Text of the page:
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Nat Geo: Bangladesh, Myanmar, India at Risk for Massive Earthquake

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The region retailers are increasingly looking to for fulfilling their sourcing needs may be at risk for the kind of earthquake that would do more than temporarily shake up the sector.

New evidence from a National Geographic GPS study shows that the northeastern corner of India is colliding with Asia.

And, if the readings—which were collected over years and factor in GPS data from Bangladeshi tracking stations—prove true, and the region is sitting on top of an active fault, the earthquake could be akin to the 9.0 magnitude quake that rocked Japan in 2011.

Adding insult to potential injury, the fault might have been collecting stress for more than 400 years.

“That means an area more than 124 miles (200 kilometers) wide may be spring-loaded with significant levels of tectonic strain,” according to National Geographic. “If the entire fault were to give way at once, the team estimates that it could spawn earthquakes up to magnitude 9.0, causing vast devastation in a region underprepared for seismic catastrophes.”

The looming question, other than if it will happen at all, is when the fault would give way.

“Whether this region actually will slip in one single earthquake, nobody can say yes or no,” Vineet Gahalaut, a geologist at India’s National Geophysical Research Institute, told National Geographic. “We don’t have enough data to prove or disprove this.”

If the quake does hit, however, Myanmar and India may suffer, but Dhaka could face the worst of it.

Bangladesh’s capital city, population 14 million, has already suffered its share of tragedy—which it has generally been ill prepared for—and an earthquake of this magnitude could roil the country beyond repair.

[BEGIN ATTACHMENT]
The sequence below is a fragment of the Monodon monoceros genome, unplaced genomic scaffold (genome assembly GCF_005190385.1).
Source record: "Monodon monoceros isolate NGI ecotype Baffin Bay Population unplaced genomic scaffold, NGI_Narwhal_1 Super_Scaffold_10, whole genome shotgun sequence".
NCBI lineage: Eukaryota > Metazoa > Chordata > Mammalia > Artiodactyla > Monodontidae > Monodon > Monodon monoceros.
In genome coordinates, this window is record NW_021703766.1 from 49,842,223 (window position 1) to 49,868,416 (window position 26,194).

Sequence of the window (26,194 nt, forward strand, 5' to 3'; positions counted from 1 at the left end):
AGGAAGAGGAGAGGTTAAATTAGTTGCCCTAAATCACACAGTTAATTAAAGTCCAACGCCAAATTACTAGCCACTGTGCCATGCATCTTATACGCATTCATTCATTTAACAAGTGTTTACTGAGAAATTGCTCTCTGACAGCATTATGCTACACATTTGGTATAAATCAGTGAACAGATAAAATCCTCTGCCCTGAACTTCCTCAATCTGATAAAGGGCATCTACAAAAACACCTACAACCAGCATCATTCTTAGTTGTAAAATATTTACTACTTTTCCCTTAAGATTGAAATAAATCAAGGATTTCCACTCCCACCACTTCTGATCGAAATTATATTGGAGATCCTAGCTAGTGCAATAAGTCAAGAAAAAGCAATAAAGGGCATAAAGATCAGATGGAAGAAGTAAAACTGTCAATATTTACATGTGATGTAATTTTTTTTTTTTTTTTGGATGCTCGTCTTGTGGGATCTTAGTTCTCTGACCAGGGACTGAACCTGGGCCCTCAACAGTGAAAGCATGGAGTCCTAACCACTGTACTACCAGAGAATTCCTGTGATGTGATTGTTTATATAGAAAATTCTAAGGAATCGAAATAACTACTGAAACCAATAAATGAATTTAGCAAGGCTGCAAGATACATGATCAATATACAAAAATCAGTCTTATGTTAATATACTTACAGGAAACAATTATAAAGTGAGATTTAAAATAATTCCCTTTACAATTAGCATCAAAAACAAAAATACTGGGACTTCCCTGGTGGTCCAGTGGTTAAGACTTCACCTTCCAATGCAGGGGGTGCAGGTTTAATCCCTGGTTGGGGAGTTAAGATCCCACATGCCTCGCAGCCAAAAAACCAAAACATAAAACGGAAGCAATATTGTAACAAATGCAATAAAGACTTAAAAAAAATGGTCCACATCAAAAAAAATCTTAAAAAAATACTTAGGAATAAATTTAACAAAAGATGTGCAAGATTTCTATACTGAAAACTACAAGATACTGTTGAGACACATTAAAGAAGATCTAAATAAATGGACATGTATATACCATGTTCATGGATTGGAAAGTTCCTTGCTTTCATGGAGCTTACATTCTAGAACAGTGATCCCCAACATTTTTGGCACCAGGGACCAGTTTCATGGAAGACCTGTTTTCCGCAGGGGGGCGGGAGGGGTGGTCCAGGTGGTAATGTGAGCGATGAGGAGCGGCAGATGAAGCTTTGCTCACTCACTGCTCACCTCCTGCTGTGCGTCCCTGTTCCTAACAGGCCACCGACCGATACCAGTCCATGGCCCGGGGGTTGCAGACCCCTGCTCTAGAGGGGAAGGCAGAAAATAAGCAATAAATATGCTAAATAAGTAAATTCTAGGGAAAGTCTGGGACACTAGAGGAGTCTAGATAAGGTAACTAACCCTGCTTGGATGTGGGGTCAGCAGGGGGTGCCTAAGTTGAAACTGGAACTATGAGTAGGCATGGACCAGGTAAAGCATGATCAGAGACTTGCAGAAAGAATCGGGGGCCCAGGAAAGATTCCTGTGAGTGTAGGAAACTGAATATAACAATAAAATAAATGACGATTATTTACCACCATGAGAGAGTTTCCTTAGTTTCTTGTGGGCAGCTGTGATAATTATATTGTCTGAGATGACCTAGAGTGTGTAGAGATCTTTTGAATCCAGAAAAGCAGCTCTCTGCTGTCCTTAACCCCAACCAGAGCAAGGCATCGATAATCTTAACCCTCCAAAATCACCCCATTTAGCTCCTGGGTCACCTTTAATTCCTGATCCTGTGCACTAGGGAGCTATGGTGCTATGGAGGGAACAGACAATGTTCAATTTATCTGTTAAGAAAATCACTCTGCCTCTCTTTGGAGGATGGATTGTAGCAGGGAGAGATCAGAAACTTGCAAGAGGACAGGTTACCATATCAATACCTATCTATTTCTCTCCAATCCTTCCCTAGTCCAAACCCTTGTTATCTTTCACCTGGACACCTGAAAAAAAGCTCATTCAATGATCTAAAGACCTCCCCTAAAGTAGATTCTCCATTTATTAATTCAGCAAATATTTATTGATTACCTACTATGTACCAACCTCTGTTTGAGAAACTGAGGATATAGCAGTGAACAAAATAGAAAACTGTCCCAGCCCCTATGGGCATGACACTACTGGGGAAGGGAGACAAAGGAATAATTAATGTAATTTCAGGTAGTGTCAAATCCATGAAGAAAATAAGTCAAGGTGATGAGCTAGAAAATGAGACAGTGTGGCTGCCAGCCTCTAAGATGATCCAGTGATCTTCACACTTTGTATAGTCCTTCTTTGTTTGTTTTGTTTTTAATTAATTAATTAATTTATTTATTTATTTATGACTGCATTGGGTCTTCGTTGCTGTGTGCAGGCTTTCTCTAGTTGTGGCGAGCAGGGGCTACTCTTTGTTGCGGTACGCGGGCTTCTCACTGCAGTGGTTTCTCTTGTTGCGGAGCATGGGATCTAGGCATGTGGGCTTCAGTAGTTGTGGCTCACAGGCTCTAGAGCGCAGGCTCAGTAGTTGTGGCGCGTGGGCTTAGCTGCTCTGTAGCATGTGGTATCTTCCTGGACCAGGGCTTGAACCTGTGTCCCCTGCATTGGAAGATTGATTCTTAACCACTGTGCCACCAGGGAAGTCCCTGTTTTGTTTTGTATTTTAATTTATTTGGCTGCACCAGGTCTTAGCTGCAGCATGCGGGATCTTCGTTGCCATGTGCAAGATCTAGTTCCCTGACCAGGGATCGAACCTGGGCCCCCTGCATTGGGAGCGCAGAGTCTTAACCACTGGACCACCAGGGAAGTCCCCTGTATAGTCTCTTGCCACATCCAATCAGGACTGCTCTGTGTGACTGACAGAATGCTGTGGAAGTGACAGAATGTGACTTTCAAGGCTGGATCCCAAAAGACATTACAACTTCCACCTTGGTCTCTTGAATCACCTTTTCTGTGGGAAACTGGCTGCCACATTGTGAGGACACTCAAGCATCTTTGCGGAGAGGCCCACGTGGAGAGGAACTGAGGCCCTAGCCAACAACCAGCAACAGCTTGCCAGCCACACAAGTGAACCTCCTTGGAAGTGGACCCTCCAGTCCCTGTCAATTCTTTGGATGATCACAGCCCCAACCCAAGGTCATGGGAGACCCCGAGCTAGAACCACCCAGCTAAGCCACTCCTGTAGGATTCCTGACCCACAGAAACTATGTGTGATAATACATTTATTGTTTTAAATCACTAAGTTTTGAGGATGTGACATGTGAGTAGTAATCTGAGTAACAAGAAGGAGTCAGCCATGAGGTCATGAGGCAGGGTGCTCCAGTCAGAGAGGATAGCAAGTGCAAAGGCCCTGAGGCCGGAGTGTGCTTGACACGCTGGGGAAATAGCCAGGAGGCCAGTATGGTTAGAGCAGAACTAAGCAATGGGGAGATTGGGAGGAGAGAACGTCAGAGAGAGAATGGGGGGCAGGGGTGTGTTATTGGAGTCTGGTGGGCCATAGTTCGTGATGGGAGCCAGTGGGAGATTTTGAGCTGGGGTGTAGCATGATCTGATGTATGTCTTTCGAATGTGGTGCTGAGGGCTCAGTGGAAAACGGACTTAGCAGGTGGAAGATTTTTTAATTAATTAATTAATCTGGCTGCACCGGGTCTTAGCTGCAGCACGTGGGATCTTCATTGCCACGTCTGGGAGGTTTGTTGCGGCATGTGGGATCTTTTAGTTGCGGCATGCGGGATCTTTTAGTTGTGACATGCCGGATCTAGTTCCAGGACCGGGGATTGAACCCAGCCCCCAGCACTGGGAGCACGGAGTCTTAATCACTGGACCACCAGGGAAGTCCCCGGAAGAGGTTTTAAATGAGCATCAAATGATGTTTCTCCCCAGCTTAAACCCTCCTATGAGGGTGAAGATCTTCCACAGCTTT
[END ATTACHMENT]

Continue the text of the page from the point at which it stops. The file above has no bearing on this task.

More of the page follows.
“Dhaka’s basically like building a city on a bowl of Jell-O,” said Michael Steckler, a geologist of Colombia University’s Lamont-Doherty Earth Observatory, who led the team of researchers in the GPS study. From 2003-2014, researchers installed and monitored 26 GPS tracking stations across Bangladesh to see how it was moving relative to India.

Could Bangladesh’s apparel industry survive a quake like this?

Building codes have been a problem in Bangladesh as many go unheeded, and buildings that aren’t structurally sound have little chance against a substantial quake. What’s more, the general public isn’t versed in earthquake preparedness.

“We are preparing…but not to the level mark,” Syed Humayun Akhter, a seismologist at Bangladesh’s University of Dhaka and co-author of the study told Nat Geo. “The government and NGOs are trying to educate people, but it’s slow.”

Last year, when the 7.8 magnitude quake hit neighboring Nepal and Bangladesh felt the tremors, buildings in the country’s ready-made garment sector started to show cracks, some even tilting.

Questionable structuring contributed to the collapse of the Rana Plaza garment factory in 2013, and though safety-promoting organizations like the Alliance for Bangladesh Worker Safety and the Accord on Building Safety in Bangladesh have inspected thousands of garment factories in the country and some have been repaired to be structurally sound, there are many remaining that haven’t been inspected or haven’t had the adequate funding to perform necessary remediations.

“There is no doubt that the Alliance has had a transformative impact in strengthening the structural integrity of Bangladeshi factories where millions of women and men make a living each day,” Ambassador James F. Moriarty, country director of the Alliance and former U.S. ambassador to Bangladesh, said. “As a result of our trainings, workers are more prepared to respond—not only to factory emergencies, but also to natural disasters such as earthquakes. And as we saw during the most recent major earthquake in neighboring Nepal, factory workers in Bangladesh immediately called our 24/7 helpline to report potential structural damage.”

The Alliance said in a recent report that more than 1.1 million workers in upward of 770 factories have access to its confidential worker hotline, and interventions have already minimized incidents that may otherwise have been worse.

“Without question, an earthquake of the magnitude projected in the study would be devastating everywhere,” Moriarty said. “We urge the government of Bangladesh and other stakeholders to prioritize earthquake preparedness and work to coordinate disaster response at the national level.”

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